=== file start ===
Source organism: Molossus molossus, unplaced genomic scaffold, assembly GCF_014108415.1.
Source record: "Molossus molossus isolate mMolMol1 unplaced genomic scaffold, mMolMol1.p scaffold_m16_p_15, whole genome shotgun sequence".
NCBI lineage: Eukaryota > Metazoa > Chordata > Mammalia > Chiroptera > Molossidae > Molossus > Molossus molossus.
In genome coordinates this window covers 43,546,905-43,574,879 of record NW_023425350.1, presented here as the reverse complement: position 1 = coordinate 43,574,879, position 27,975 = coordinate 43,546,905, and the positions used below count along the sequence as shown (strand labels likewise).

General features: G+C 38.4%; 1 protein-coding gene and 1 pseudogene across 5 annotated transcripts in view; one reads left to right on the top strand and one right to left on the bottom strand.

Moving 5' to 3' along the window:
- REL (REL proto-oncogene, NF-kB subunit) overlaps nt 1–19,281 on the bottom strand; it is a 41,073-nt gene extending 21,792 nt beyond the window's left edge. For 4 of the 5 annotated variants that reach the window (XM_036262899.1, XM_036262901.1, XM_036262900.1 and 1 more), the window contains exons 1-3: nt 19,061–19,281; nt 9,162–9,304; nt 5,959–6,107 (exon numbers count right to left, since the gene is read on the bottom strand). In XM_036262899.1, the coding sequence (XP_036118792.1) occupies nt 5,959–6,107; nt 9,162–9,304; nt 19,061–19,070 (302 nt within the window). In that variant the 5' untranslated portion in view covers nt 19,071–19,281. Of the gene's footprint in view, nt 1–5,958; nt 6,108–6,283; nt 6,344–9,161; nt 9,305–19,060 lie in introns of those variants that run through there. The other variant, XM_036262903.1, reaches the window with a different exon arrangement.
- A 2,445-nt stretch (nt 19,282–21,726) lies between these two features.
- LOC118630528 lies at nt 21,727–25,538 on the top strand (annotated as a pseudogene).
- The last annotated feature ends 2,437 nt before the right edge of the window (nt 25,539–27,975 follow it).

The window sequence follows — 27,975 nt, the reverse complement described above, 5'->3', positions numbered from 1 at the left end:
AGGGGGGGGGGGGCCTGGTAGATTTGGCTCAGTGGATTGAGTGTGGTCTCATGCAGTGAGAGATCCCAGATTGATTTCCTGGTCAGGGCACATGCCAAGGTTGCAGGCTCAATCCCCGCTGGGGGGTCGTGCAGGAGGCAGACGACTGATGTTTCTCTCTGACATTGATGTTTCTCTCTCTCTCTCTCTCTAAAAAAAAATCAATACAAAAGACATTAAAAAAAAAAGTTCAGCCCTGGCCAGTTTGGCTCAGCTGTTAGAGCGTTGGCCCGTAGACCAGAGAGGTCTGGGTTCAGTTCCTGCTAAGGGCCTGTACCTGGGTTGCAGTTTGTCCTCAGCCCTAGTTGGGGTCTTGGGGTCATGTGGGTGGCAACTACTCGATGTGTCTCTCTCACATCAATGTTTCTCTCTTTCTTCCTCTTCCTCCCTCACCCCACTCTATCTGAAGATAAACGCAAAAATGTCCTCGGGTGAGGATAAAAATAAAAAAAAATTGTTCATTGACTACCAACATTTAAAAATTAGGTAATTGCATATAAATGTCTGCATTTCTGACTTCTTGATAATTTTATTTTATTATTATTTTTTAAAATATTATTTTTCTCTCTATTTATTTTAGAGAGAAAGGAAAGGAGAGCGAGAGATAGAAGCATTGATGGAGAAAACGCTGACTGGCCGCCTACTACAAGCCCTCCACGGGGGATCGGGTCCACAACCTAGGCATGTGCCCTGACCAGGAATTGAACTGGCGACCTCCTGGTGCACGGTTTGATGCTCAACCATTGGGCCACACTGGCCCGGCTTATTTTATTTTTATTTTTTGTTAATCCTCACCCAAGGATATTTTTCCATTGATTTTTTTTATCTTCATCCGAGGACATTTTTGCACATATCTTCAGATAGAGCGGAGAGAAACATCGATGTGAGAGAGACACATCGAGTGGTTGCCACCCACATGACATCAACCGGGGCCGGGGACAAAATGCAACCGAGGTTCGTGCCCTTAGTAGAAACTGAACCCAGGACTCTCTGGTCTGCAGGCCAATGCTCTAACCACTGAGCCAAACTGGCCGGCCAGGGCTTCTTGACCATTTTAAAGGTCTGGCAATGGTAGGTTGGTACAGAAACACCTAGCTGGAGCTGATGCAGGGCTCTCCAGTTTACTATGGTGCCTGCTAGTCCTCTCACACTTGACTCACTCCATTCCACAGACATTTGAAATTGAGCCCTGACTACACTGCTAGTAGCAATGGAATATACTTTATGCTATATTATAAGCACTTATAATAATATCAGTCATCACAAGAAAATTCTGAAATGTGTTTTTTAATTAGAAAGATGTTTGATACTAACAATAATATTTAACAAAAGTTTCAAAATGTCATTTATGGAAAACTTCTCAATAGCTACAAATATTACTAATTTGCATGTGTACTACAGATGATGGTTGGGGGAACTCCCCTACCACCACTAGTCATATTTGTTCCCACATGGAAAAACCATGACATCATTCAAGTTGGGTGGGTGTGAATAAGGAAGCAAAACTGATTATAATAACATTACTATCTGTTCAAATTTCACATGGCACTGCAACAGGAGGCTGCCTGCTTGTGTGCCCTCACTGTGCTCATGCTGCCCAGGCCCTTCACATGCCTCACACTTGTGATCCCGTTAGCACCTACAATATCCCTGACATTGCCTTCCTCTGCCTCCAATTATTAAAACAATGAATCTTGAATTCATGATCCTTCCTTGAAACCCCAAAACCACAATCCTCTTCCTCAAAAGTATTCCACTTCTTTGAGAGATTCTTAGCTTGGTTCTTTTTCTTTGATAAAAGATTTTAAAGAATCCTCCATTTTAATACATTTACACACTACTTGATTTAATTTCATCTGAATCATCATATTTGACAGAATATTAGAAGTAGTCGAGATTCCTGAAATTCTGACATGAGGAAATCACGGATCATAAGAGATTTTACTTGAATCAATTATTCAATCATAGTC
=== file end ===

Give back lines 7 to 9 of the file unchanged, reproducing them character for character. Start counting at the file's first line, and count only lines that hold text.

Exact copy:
- REL (REL proto-oncogene, NF-kB subunit) overlaps nt 1–19,281 on the bottom strand; it is a 41,073-nt gene extending 21,792 nt beyond the window's left edge. For 4 of the 5 annotated variants that reach the window (XM_036262899.1, XM_036262901.1, XM_036262900.1 and 1 more), the window contains exons 1-3: nt 19,061–19,281; nt 9,162–9,304; nt 5,959–6,107 (exon numbers count right to left, since the gene is read on the bottom strand). In XM_036262899.1, the coding sequence (XP_036118792.1) occupies nt 5,959–6,107; nt 9,162–9,304; nt 19,061–19,070 (302 nt within the window). In that variant the 5' untranslated portion in view covers nt 19,071–19,281. Of the gene's footprint in view, nt 1–5,958; nt 6,108–6,283; nt 6,344–9,161; nt 9,305–19,060 lie in introns of those variants that run through there. The other variant, XM_036262903.1, reaches the window with a different exon arrangement.
- A 2,445-nt stretch (nt 19,282–21,726) lies between these two features.
- LOC118630528 lies at nt 21,727–25,538 on the top strand (annotated as a pseudogene).